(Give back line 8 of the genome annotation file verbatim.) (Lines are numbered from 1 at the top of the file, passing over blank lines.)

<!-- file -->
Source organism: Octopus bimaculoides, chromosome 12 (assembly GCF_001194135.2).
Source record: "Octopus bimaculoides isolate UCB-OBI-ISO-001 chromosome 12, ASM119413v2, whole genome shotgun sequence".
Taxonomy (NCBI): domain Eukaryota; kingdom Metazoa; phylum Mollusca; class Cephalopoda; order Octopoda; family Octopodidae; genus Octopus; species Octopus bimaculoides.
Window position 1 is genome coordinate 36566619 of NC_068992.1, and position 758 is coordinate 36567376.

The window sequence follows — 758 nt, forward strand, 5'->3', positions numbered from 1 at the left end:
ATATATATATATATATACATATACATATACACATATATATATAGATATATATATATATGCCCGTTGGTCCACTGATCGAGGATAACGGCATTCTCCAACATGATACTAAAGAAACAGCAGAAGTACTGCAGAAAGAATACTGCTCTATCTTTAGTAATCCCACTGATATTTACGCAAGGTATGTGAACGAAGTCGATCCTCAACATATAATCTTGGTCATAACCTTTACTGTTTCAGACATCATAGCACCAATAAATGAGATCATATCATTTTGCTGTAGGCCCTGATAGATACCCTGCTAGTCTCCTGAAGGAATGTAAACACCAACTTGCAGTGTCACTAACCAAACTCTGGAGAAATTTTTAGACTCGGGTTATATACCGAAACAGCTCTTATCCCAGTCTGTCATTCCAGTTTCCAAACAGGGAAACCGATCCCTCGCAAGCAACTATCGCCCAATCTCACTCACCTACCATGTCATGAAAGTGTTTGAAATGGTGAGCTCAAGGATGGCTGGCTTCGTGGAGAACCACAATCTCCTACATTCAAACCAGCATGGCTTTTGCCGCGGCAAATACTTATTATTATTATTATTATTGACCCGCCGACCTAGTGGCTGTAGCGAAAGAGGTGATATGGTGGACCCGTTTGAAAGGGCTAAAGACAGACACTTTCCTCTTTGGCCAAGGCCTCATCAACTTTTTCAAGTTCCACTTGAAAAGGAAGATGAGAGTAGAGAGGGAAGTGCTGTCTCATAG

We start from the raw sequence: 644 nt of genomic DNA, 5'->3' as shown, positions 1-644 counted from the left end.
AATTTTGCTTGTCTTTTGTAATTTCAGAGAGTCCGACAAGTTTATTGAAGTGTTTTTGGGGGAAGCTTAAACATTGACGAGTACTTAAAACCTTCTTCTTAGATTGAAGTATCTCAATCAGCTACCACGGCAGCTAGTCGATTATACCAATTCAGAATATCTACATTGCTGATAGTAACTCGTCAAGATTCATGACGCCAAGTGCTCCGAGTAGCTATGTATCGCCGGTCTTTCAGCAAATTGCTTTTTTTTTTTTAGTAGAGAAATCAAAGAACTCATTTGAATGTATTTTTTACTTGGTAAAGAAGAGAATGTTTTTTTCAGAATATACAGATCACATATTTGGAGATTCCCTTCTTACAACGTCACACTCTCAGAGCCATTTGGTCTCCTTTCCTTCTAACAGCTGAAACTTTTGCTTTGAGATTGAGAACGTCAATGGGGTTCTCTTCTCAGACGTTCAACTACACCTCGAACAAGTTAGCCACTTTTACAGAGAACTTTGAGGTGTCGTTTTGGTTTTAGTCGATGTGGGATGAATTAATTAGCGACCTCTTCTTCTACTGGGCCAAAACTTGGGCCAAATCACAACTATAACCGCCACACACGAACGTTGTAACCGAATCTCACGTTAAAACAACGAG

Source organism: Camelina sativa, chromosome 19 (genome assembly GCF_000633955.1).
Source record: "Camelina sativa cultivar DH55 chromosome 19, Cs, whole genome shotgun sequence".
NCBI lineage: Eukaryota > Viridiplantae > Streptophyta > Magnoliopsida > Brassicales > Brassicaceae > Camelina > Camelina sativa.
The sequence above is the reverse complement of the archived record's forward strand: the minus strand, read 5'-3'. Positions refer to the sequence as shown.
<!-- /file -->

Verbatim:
AATTTTGCTTGTCTTTTGTAATTTCAGAGAGTCCGACAAGTTTATTGAAGTGTTTTTGGGGGAAGCTTAAACATTGACGAGTACTTAAAACCTTCTTCTTAGATTGAAGTATCTCAATCAGCTACCACGGCAGCTAGTCGATTATACCAATTCAGAATATCTACATTGCTGATAGTAACTCGTCAAGATTCATGACGCCAAGTGCTCCGAGTAGCTATGTATCGCCGGTCTTTCAGCAAATTGCTTTTTTTTTTTTAGTAGAGAAATCAAAGAACTCATTTGAATGTATTTTTTACTTGGTAAAGAAGAGAATGTTTTTTTCAGAATATACAGATCACATATTTGGAGATTCCCTTCTTACAACGTCACACTCTCAGAGCCATTTGGTCTCCTTTCCTTCTAACAGCTGAAACTTTTGCTTTGAGATTGAGAACGTCAATGGGGTTCTCTTCTCAGACGTTCAACTACACCTCGAACAAGTTAGCCACTTTTACAGAGAACTTTGAGGTGTCGTTTTGGTTTTAGTCGATGTGGGATGAATTAATTAGCGACCTCTTCTTCTACTGGGCCAAAACTTGGGCCAAATCACAACTATAACCGCCACACACGAACGTTGTAACCGAATCTCACGTTAAAACAACGAG